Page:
The terms river morphology and its synonym fluvial geomorphology are used to describe the shapes of river channels and how they change in shape and direction over time. The morphology of a river channel is a function of a number of processes and environmental conditions, including the composition and erodibility of the bed and banks (e.g., sand, clay, bedrock); erosion comes from the power and consistency of the current, and can effect the formation of the river's path. Also, vegetation and the rate of plant growth; the availability of sediment; the size and composition of the sediment moving through the channel; the rate of sediment transport through the channel and the rate of deposition on the floodplain, banks, bars, and bed; and regional aggradation or degradation due to subsidence or uplift. River morphology can also be effected by human interaction, which is a way the river responds to a new factor in how the river can change its course. An example of human induced change in river morphology is dam construction, which alters the ebb flow of fluvial water and sediment, therefore creating or shrinking estuarine channels. A river regime is a dynamic equilibrium system, which is a way of classifying rivers into different categories. The four categories of river regimes are Sinuous canali- form rivers, Sinuous point bar rivers, Sinuous braided rivers, and Non-sinuous braided rivers.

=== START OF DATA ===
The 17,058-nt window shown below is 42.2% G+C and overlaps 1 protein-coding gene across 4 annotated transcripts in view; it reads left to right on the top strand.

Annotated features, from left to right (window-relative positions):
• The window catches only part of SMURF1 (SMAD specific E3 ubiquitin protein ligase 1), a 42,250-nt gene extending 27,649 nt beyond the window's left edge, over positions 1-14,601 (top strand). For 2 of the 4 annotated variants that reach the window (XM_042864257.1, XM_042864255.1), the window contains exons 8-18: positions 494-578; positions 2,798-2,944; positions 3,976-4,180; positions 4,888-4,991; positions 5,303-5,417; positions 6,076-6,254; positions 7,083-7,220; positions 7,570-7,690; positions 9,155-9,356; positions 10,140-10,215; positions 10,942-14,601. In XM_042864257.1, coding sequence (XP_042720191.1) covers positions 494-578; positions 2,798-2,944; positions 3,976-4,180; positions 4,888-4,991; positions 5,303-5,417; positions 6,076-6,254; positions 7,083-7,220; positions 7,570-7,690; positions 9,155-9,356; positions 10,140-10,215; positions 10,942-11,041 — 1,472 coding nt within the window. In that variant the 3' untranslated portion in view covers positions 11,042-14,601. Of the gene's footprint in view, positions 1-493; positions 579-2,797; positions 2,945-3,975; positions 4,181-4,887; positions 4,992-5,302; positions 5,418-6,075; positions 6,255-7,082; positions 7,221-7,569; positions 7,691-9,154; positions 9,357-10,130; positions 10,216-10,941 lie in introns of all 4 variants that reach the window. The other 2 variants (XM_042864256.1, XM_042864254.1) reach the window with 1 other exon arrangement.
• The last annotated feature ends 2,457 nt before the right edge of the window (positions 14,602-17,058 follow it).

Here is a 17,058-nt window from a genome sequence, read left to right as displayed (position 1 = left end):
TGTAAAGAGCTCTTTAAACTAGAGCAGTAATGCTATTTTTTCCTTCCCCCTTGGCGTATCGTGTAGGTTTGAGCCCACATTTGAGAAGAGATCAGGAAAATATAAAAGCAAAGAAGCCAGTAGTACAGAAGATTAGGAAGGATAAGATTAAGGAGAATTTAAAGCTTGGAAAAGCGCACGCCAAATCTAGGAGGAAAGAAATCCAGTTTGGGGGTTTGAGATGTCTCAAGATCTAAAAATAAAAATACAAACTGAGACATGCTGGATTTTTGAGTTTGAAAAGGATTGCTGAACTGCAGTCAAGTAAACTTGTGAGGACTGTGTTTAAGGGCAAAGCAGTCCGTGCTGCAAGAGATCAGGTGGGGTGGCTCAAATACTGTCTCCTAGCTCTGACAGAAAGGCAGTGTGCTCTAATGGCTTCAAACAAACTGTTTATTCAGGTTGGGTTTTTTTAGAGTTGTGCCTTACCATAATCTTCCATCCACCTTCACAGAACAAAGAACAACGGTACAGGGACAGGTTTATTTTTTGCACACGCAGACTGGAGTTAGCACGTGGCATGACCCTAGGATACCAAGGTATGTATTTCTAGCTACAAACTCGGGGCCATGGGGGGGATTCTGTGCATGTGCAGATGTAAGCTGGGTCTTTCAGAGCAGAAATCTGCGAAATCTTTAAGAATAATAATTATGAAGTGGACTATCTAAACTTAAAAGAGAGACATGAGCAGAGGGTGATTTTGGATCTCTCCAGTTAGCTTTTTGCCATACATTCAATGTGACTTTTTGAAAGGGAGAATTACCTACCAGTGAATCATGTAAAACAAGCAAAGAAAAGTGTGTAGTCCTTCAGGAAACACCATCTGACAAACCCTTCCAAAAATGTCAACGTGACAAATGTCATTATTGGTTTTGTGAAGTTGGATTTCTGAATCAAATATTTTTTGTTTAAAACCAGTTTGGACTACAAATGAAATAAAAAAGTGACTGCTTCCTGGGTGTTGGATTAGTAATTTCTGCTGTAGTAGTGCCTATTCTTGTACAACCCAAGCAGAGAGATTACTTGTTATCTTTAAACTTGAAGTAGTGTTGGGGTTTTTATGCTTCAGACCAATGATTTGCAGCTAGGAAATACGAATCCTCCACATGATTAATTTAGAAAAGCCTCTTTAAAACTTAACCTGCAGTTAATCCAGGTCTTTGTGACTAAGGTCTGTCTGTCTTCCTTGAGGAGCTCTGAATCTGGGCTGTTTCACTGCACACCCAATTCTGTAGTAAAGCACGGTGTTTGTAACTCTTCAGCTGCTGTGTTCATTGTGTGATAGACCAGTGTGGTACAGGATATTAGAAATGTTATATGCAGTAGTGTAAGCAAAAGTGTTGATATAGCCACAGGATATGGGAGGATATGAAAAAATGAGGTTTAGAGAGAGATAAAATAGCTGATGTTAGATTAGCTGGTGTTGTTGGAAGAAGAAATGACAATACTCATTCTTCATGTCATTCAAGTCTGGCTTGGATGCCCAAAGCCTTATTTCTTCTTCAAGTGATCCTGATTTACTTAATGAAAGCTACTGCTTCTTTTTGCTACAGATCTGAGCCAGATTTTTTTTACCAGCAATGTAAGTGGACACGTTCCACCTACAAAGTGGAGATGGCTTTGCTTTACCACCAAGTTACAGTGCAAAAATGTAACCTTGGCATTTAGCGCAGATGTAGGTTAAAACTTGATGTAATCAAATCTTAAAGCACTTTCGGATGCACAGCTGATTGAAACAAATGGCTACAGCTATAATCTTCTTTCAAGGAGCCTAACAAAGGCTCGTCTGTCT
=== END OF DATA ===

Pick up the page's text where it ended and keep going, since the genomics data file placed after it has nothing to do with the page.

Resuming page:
- Bedload, Suspended load
- Sediment, sedimentation, erosion
- River, Stream, Canal
- Water, Water resource
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